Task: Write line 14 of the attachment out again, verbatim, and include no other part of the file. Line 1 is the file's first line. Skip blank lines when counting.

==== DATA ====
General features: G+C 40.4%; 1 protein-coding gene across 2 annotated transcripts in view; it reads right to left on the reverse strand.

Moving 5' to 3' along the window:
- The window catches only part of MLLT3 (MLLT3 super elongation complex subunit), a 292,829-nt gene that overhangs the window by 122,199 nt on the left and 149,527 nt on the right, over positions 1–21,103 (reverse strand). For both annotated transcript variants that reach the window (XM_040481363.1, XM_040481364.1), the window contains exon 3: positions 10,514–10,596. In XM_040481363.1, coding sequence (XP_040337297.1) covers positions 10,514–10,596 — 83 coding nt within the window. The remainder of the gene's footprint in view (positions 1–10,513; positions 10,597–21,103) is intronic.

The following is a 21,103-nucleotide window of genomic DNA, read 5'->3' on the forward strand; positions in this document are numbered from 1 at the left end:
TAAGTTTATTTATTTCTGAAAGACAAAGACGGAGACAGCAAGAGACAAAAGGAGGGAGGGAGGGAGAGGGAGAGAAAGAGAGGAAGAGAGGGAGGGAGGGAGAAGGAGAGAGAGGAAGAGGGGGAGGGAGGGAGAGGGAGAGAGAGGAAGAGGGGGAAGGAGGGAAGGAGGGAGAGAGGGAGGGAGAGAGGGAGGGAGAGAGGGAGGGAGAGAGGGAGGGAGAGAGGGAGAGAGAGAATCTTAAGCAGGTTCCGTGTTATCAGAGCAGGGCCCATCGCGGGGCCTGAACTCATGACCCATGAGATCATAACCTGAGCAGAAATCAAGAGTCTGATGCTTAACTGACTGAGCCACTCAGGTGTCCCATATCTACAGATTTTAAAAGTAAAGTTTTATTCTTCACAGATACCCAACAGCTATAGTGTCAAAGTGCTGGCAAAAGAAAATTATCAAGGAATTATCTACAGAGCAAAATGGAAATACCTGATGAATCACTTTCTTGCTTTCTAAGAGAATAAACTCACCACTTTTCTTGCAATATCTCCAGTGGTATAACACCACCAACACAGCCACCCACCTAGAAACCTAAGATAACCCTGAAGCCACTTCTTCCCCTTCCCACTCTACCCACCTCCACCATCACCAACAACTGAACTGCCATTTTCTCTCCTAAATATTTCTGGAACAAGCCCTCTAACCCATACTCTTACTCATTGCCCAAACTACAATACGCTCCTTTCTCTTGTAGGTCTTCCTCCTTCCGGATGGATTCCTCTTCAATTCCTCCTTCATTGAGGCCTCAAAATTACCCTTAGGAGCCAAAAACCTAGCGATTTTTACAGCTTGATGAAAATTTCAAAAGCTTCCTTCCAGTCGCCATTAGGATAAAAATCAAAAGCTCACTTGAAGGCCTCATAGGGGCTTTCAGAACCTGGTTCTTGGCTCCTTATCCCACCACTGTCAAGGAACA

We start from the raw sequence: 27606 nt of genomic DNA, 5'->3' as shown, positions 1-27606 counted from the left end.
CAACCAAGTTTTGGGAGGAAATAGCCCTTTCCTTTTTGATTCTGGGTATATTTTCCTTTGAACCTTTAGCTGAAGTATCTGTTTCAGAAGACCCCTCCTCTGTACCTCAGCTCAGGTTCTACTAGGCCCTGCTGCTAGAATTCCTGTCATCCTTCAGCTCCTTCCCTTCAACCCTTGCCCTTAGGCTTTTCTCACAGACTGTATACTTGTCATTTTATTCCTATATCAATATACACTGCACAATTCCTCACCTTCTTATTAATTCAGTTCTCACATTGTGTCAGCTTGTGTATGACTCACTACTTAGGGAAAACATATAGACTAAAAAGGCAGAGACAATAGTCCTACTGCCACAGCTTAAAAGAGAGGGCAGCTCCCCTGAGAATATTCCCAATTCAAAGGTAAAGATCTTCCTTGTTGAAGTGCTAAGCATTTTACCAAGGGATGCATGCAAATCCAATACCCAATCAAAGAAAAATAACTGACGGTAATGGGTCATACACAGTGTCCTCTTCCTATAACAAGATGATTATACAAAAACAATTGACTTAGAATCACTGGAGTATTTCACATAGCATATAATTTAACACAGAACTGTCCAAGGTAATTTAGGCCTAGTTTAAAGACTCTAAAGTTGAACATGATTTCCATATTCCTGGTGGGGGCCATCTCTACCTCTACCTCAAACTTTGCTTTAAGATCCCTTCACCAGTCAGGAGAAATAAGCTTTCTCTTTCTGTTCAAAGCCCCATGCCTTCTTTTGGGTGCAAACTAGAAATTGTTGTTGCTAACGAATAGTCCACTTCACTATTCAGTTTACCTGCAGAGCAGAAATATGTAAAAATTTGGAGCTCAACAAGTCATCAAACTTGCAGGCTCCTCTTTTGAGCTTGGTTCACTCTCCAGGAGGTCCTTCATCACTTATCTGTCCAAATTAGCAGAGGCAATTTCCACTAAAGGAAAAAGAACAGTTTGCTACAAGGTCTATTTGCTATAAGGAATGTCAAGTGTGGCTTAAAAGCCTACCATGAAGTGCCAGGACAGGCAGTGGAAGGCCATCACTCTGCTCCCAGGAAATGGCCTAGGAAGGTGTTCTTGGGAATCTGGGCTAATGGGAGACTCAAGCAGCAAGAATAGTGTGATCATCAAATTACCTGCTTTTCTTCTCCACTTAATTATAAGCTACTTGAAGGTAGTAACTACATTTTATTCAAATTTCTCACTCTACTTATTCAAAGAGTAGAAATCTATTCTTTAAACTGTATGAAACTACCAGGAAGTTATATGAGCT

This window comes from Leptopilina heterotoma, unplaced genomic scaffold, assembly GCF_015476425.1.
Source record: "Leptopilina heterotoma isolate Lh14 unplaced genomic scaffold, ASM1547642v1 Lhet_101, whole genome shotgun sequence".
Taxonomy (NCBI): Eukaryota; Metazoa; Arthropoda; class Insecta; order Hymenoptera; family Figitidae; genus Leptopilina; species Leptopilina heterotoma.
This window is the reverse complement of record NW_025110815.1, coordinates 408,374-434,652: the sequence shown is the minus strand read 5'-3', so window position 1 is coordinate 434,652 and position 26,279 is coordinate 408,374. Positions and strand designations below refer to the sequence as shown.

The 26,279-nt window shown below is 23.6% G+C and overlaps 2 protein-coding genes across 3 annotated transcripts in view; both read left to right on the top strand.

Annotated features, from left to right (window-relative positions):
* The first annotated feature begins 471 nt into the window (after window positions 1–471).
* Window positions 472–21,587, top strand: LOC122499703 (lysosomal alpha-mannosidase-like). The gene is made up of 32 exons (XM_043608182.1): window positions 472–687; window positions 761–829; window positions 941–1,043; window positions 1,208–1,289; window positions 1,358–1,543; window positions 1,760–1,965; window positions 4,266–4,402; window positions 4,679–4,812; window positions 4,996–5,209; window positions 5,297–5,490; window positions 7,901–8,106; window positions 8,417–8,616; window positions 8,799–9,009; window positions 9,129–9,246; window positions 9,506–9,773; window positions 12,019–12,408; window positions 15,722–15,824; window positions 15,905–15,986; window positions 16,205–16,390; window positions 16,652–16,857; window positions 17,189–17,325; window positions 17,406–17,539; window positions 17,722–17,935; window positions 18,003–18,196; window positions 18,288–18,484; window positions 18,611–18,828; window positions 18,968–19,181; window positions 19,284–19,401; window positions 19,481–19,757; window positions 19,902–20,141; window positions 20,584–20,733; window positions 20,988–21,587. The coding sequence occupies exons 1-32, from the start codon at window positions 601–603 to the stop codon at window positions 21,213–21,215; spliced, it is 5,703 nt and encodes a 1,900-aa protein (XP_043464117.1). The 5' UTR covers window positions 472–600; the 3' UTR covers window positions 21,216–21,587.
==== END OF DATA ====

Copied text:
* The first annotated feature begins 471 nt into the window (after window positions 1–471).